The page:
Facts: M/s. D.J. Malpani (“The Assessee”) was a manufacturer of goods falling under Chapter 24 of the Schedule of The Central Excise Act, 1944 (“The Act”) and charged Dharmada in addition to price of goods to the customers. As per assessee, Dharmada was paid voluntarily by customers and was meant for charity, and doesn’t form part of assessee income, should not considered in transaction value.
Manufacturer charges from the buyer a specific amount, used for charitable purposes, which is optional to buyer. This amount is known as charity amount or Dharmada. Further, the revenue issued show cause notice and raised a demand of duty in respect of Dharmada, claiming it was part of the price for the sale of manufactured goods and included it for computing assessable value.
Issue Involved: Whether voluntarily charged Dharmada collected from buyer includes in transactional value of sale of goods or not?
Assessee’s Interpretation of Law: The Assessee contended that Dharmada was paid voluntarily by customers and was meant for charity, accordingly, credited to charity. Further, the appellant stated that SC in the case of The Commissioner of Income Tax (Central) Delhi, New Delhi vs. Bijli Cotton Mills (P) Ltd. Hathras, District Aligarh held that “amounts received for Dharmada and earmarked for charitable purposes are amounts received by the assessee under an obligation to spend the same for charitable purposes. Therefore, these receipts cannot be regarded as income of the assessee”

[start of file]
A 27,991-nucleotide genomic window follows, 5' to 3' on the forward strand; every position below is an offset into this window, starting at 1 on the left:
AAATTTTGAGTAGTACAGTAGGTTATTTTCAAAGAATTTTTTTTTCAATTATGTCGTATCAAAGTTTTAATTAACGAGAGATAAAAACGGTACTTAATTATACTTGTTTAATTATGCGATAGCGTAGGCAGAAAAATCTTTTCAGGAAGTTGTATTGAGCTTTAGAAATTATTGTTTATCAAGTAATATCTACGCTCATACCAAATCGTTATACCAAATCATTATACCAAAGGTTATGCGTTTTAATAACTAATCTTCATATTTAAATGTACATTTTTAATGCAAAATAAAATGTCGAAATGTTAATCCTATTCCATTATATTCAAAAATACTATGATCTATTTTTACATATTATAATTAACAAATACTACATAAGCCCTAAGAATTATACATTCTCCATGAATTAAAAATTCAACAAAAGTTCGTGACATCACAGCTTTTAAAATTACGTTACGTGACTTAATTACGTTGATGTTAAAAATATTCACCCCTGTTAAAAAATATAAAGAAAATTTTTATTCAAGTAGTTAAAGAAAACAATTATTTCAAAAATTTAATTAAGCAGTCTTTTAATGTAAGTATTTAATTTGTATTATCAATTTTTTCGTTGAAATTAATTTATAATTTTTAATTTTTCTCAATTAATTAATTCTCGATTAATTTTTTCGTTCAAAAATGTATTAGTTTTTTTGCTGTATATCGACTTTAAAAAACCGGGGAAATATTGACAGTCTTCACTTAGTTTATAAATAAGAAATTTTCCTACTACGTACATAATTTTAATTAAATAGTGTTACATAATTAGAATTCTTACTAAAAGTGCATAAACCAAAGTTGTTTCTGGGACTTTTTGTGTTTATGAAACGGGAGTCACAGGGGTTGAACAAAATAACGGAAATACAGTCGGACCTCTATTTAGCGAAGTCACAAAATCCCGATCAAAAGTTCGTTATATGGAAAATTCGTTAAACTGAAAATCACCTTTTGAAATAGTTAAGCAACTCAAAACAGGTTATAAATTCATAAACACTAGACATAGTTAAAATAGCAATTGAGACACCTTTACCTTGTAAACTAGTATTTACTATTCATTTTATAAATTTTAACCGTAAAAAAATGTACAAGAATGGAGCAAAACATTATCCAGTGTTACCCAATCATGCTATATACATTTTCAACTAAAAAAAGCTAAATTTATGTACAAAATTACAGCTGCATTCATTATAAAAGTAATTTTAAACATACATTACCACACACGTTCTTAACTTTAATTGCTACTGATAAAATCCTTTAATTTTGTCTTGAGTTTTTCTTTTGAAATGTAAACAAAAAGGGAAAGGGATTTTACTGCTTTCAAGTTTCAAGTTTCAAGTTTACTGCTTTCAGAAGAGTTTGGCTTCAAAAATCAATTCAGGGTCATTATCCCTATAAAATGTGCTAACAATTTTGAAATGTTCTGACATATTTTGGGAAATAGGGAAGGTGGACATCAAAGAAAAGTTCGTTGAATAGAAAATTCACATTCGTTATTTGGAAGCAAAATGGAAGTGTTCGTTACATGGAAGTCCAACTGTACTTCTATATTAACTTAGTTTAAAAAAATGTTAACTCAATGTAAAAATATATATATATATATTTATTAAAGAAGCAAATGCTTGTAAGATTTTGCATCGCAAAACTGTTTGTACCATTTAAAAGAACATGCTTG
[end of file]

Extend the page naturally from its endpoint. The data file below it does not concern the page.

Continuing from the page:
Held: The Hon’ble SC Larger Bench (LB) vide its Civil Appeal No. 5282 of 2005 held that with reference to Section 4(3)(d) of Act and Rule 6 of Central Excise Valuation (Determination of Price and Excisable Goods), Rules 2000, that if an amount is paid at the time of the sale transaction for a purpose other than the price of the goods, it cannot form part of the transaction value and also for the reason that such payment is not for the transfer of possession of goods.
Further, SC opined that when an amount is paid as Dharmada along with the sale price of goods, such payment is not made in consideration of the transfer of goods. SC remarked that “Such payment is meant for charity and is received and held in trust by the seller. If such amounts are meant to be credited to charity and do not form part of the income of the assessee then they cannot be included in the transaction value or assessable value of the goods”. Therefore, “The Dharmada collected by the appellant which is clearly an optional payment made by the buyer cannot be regarded as part of the transaction value for the sale of goods.”
Citation: [ TS-226-SC-2019-EXC ]